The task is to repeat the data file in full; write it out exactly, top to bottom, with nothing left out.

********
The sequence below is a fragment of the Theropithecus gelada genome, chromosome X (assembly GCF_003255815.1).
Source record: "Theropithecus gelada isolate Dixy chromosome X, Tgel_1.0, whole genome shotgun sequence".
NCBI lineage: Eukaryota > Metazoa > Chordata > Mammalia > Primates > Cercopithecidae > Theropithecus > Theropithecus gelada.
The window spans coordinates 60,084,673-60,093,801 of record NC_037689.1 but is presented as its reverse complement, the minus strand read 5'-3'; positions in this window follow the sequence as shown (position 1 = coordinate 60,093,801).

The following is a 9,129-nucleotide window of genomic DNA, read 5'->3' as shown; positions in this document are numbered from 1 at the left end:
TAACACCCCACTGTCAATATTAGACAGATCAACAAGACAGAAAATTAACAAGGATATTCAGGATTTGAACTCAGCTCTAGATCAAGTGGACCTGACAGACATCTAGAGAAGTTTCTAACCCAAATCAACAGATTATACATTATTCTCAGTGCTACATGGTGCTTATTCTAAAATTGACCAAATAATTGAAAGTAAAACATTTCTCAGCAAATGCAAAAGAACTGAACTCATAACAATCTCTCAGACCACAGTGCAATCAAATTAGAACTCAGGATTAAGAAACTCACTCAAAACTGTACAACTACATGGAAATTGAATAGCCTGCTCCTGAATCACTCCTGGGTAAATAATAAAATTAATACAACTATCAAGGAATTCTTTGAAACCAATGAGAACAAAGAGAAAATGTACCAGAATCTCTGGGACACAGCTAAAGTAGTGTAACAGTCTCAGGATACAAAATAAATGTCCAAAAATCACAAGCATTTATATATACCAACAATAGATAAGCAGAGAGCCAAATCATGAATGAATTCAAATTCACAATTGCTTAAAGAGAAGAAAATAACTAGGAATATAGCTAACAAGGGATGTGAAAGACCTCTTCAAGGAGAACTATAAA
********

The sequence below is a fragment of the Theropithecus gelada genome, chromosome X (assembly GCF_003255815.1).
Source record: "Theropithecus gelada isolate Dixy chromosome X, Tgel_1.0, whole genome shotgun sequence".
NCBI lineage: Eukaryota > Metazoa > Chordata > Mammalia > Primates > Cercopithecidae > Theropithecus > Theropithecus gelada.
The window spans coordinates 60,084,673-60,093,801 of record NC_037689.1 but is presented as its reverse complement, the minus strand read 5'-3'; positions in this window follow the sequence as shown (position 1 = coordinate 60,093,801).

The following is a 9,129-nucleotide window of genomic DNA, read 5'->3' as shown; positions in this document are numbered from 1 at the left end:
TAACACCCCACTGTCAATATTAGACAGATCAACAAGACAGAAAATTAACAAGGATATTCAGGATTTGAACTCAGCTCTAGATCAAGTGGACCTGACAGACATCTAGAGAAGTTTCTAACCCAAATCAACAGATTATACATTATTCTCAGTGCTACATGGTGCTTATTCTAAAATTGACCAAATAATTGAAAGTAAAACATTTCTCAGCAAATGCAAAAGAACTGAACTCATAACAATCTCTCAGACCACAGTGCAATCAAATTAGAACTCAGGATTAAGAAACTCACTCAAAACTGTACAACTACATGGAAATTGAATAGCCTGCTCCTGAATCACTCCTGGGTAAATAATAAAATTAATACAACTATCAAGGAATTCTTTGAAACCAATGAGAACAAAGAGAAAATGTACCAGAATCTCTGGGACACAGCTAAAGTAGTGTAACAGTCTCAGGATACAAAATAAATGTCCAAAAATCACAAGCATTTATATATACCAACAATAGATAAGCAGAGAGCCAAATCATGAATGAATTCAAATTCACAATTGCTTAAAGAGAAGAAAATAACTAGGAATATAGCTAACAAGGGATGTGAAAGACCTCTTCAAGGAGAACTATAAA